A Treat You Could Take Home
For the most part, I write about things as I remember them, which, on occasion, means I’m either way off or totally wrong. Today’s blog could very well be one of those times, so in advance, keep that in mind.
I grew up in Valley Stream, NY, which borders the town of Elmont, home of Elmont Memorial High School and the world-famous Belmont Race Track, where the Belmont Stakes takes place, the third jewel of horse racing’s triple crown. In 1980, when I started going to Elmont for 7th grade, one of the hangouts nearest the school was Friendly’s, an ice cream parlor/restaurant which most kids drooled over.
On nights school functions (concerts, pep rallies, the Fall dance, etc.) took place, my parents often took me and my younger sister over to Friendly’s as a treat. I can’t say for sure that Friendly’s was the first parlor where I ever got an ice cream float, but I can say this: it was the only place where I got one in the iconic Coca-Cola float glass. So, while my memory may not be 100% accurate about a lot of things, I can remember that. And, probably somewhere around Fall of 1980 or Spring of 1981, I was taken by the cool design of that glass.
Time passes. I get older. Going to Friendly’s is still cool, even though I’m usually there with friends as opposed to squeezing into the tight booths with sis and my parents, while tables full of teenagers around us were shooting straw wrappers at one another. I’m guessing I was about 16. Could have been younger, because I remember having money in my pocket, but I got a paper route the day I turned 14 and got my working papers (remember those?), so I always had some coin on me. Anyway, the important thing is, I sit down at a booth with my friends, and what do I see on the menu cover? Yep, the Coke float glass. Only, it wasn’t just the float that you could buy.
The glass was for sale.
Now, true. In retrospect, a 16-year-old kid hanging out with his friends probably shouldn’t have caught the waitresses’ attention and told her to pack up four glasses—sans float. Heck, I might’ve been thirsty, but I sure wasn’t that thirsty. Still, I knew one thing—I wanted those glasses. And I knew how we’d all ordered floats at one time or another, and the appeal the things had for my whole family. So, to heck with the possibility of dropping the bag and all four turning into splintered shards. I was taking these straight home and nothing was going to stop me.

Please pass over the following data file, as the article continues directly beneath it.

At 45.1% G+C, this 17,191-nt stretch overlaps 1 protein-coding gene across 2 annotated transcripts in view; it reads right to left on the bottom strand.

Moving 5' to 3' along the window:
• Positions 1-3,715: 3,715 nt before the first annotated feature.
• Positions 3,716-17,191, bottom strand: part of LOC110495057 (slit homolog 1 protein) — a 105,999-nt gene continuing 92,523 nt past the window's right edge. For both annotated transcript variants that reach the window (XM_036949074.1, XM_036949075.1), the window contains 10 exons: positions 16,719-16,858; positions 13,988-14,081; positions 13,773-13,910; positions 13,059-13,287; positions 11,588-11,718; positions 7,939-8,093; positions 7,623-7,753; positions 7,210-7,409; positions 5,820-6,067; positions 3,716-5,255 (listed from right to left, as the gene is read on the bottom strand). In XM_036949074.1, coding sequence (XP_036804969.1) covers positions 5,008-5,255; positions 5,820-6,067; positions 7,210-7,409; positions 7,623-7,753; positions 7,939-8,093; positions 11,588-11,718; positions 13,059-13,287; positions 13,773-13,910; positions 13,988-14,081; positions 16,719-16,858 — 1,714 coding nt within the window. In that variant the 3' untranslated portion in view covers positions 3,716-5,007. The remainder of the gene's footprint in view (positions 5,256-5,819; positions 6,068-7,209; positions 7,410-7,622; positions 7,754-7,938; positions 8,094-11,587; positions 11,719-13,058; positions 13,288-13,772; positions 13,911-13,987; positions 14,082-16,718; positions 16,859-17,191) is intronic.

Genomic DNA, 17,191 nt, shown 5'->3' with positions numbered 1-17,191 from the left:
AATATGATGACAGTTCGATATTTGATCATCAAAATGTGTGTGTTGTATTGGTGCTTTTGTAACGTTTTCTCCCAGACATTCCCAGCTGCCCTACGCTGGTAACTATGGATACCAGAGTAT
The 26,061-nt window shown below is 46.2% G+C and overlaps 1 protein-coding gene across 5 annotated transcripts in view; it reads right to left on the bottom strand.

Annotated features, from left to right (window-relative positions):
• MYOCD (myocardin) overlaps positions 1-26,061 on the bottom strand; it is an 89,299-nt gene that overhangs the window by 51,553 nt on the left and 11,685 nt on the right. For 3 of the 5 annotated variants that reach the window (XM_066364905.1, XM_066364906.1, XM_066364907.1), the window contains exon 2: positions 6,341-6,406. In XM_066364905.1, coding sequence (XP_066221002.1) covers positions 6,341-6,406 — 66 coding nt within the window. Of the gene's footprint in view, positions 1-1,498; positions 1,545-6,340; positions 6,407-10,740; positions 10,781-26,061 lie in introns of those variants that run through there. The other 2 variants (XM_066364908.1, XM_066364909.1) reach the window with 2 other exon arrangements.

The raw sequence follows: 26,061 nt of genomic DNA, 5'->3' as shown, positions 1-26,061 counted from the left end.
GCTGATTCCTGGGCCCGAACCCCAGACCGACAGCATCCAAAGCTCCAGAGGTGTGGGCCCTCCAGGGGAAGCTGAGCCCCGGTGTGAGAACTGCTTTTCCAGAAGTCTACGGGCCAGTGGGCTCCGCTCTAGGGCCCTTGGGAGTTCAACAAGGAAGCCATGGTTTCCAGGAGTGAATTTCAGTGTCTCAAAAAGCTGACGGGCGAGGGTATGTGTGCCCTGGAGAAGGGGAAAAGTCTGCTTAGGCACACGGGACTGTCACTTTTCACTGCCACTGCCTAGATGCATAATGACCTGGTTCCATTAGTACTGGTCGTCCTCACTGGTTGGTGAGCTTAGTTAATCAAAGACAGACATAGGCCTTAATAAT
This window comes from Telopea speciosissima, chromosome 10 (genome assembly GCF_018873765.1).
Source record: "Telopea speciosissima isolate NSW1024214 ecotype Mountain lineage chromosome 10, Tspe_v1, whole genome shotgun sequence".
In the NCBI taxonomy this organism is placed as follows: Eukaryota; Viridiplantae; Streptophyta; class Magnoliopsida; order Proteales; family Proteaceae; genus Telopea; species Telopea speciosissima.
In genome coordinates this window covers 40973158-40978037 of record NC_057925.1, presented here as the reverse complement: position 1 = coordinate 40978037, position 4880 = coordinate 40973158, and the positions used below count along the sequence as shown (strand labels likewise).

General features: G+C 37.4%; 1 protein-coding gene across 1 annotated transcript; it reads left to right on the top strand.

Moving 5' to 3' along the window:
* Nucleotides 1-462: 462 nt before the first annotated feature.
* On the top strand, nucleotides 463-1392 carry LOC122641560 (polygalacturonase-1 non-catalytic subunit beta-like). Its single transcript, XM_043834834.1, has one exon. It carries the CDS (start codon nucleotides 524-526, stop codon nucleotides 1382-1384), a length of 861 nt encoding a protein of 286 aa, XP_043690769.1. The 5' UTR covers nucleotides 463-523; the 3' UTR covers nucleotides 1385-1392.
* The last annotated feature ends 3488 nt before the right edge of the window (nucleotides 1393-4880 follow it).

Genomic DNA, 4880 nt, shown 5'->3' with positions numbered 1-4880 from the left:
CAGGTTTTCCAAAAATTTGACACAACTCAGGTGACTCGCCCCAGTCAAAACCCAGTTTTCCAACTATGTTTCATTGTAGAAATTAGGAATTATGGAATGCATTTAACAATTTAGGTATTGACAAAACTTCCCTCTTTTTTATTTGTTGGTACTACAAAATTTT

I think at the height of the collection, there were about ten in the kitchen cupboards. And, sometime before I moved out and got my own place, we were down to two. I’m not sure what happened to those. I do know that some were replaced, because years later, plastic versions were made available, and I stocked up on those, too, when I came across ’em.
’83? ’84? I don’t know. Maybe. As mentioned, this one’s not about pinning down the year a certain collectible or iconic piece was released. This is about how cool it was getting the chance to take something home that I’d enjoyed so many times on those special nights with my family. And, you know what? I’d have spent every dime in my pocket to bring those glasses home. Who knows? Maybe I did.
And here’s how it ends. That was a Friday night—that much I do remember. Saturday night, I busted those bad boys out right before dinner. For dessert? I’m sure you can guess.
How about you? Were you floored the first time you got to buy something merchandised from one of your favorite haunts? A green & yellow John Deere hat, maybe? McDonald’s character glasses featuring the Grimace and Hamburglar? What treat couldn’t you leave without purchasing to make it a part of your home?